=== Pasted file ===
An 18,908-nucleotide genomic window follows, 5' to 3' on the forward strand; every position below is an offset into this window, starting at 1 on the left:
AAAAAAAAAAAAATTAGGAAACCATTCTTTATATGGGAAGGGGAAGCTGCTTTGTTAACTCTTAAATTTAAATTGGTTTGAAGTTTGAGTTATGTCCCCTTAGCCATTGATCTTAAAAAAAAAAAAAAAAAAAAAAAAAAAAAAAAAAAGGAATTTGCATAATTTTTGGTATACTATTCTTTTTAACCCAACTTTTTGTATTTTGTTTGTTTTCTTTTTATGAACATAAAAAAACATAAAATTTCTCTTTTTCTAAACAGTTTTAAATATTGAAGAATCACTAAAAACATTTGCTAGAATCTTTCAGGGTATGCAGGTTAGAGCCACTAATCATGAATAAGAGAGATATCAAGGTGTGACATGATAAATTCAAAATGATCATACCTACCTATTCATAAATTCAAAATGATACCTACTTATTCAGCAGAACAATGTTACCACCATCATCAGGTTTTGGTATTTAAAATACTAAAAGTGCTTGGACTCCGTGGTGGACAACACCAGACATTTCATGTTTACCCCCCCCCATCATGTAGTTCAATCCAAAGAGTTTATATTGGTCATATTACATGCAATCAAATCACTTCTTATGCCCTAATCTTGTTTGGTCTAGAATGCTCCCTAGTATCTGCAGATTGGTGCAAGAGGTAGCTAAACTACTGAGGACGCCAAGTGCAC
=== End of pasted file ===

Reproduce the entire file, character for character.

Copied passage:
An 18,908-nucleotide genomic window follows, 5' to 3' on the forward strand; every position below is an offset into this window, starting at 1 on the left:
AAAAAAAAAAAAATTAGGAAACCATTCTTTATATGGGAAGGGGAAGCTGCTTTGTTAACTCTTAAATTTAAATTGGTTTGAAGTTTGAGTTATGTCCCCTTAGCCATTGATCTTAAAAAAAAAAAAAAAAAAAAAAAAAAAAAAAAAAAGGAATTTGCATAATTTTTGGTATACTATTCTTTTTAACCCAACTTTTTGTATTTTGTTTGTTTTCTTTTTATGAACATAAAAAAACATAAAATTTCTCTTTTTCTAAACAGTTTTAAATATTGAAGAATCACTAAAAACATTTGCTAGAATCTTTCAGGGTATGCAGGTTAGAGCCACTAATCATGAATAAGAGAGATATCAAGGTGTGACATGATAAATTCAAAATGATCATACCTACCTATTCATAAATTCAAAATGATACCTACTTATTCAGCAGAACAATGTTACCACCATCATCAGGTTTTGGTATTTAAAATACTAAAAGTGCTTGGACTCCGTGGTGGACAACACCAGACATTTCATGTTTACCCCCCCCCATCATGTAGTTCAATCCAAAGAGTTTATATTGGTCATATTACATGCAATCAAATCACTTCTTATGCCCTAATCTTGTTTGGTCTAGAATGCTCCCTAGTATCTGCAGATTGGTGCAAGAGGTAGCTAAACTACTGAGGACGCCAAGTGCAC